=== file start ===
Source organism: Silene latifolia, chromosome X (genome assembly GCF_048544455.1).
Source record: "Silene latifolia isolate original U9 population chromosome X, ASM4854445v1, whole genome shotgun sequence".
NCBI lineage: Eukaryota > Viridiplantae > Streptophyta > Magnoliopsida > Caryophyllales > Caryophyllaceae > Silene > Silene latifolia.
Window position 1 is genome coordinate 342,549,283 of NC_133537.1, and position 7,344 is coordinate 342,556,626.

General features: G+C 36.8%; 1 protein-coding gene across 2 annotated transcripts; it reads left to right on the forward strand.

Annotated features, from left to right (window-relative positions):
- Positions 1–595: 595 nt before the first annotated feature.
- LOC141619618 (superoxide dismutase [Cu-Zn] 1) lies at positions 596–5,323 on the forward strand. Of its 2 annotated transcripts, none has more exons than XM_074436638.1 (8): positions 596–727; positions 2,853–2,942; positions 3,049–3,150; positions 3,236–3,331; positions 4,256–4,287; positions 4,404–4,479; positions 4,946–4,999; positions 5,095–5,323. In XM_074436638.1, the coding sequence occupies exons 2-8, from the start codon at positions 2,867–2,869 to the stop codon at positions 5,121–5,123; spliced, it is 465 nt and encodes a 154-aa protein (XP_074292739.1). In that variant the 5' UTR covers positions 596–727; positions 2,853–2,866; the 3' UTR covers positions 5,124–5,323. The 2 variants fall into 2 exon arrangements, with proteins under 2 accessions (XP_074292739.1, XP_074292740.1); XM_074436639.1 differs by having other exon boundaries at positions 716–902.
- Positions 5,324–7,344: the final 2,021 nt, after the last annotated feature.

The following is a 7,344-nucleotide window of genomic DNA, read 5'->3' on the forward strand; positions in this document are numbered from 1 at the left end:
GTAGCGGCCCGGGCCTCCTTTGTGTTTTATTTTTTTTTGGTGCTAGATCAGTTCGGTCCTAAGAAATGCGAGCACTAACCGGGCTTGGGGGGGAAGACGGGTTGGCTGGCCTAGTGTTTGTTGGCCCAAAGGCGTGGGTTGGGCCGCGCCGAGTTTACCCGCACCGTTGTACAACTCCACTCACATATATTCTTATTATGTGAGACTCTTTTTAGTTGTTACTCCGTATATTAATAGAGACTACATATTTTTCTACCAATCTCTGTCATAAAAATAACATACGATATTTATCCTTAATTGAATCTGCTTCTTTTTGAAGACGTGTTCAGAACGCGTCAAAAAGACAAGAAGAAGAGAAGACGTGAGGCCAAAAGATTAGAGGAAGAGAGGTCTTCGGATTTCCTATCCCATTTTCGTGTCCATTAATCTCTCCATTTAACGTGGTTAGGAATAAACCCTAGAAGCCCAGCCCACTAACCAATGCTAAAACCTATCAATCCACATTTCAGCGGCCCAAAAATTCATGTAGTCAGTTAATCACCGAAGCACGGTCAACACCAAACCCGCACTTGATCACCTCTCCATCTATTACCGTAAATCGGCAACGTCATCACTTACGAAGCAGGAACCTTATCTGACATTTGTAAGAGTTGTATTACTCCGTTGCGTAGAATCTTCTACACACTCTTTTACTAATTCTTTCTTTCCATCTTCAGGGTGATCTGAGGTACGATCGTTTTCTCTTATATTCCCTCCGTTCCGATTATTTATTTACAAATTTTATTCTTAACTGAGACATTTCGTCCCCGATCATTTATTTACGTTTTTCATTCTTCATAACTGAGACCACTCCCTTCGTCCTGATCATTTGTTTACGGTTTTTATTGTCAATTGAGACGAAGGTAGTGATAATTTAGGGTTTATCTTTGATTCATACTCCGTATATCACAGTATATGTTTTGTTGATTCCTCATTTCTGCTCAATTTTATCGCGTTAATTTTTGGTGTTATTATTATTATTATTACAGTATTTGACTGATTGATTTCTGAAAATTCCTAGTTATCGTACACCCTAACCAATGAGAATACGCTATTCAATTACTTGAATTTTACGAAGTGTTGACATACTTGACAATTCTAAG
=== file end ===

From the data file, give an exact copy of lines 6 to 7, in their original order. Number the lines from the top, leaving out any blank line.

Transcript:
Annotated features, from left to right (window-relative positions):
- Positions 1–595: 595 nt before the first annotated feature.